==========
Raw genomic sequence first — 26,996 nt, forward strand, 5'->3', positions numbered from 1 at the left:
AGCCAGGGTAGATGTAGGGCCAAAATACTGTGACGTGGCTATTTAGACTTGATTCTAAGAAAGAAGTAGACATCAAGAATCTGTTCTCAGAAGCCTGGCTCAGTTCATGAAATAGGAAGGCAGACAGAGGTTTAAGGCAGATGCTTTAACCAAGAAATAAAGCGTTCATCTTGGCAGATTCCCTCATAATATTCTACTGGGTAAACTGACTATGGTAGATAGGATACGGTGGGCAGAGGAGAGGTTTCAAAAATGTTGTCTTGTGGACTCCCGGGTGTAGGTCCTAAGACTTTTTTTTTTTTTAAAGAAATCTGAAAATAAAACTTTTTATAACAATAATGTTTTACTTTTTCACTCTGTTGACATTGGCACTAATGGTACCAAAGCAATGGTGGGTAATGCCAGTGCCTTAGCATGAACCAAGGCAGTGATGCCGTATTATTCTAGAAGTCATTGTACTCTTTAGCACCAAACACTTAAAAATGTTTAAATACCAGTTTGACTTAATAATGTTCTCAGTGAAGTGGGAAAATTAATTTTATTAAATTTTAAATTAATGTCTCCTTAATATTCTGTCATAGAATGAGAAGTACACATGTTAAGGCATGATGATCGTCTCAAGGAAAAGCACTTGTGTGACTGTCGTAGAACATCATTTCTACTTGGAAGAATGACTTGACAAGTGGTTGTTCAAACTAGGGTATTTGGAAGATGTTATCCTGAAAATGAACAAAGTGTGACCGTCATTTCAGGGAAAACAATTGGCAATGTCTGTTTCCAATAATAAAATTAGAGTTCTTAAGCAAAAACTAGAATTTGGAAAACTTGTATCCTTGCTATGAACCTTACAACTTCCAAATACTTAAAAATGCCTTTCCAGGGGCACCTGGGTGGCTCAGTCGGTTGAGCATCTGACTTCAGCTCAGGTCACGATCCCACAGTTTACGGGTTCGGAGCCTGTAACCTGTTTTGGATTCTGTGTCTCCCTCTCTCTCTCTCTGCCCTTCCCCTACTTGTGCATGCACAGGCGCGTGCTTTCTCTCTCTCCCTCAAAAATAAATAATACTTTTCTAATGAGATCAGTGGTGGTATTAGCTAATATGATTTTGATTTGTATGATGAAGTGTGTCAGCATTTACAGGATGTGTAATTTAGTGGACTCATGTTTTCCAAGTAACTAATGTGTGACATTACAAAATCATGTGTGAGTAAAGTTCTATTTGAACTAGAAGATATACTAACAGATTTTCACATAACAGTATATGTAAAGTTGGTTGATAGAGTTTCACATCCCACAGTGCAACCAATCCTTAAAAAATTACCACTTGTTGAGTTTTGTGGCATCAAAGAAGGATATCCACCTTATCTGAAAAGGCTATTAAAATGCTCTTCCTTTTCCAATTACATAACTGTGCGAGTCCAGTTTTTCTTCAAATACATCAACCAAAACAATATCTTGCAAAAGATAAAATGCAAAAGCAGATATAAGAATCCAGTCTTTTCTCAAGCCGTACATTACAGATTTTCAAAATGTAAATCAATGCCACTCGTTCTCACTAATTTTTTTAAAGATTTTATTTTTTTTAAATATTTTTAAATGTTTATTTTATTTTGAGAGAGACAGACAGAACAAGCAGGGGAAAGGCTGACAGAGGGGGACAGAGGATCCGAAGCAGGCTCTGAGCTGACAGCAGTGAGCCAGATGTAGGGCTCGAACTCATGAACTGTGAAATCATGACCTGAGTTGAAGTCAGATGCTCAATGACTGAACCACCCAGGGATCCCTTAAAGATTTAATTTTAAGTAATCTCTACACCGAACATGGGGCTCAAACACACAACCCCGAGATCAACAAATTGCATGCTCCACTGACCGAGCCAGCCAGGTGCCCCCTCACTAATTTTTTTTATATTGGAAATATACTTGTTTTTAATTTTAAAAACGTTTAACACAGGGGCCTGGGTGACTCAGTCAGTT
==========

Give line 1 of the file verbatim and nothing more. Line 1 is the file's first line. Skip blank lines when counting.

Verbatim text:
Raw genomic sequence first — 26,996 nt, forward strand, 5'->3', positions numbered from 1 at the left: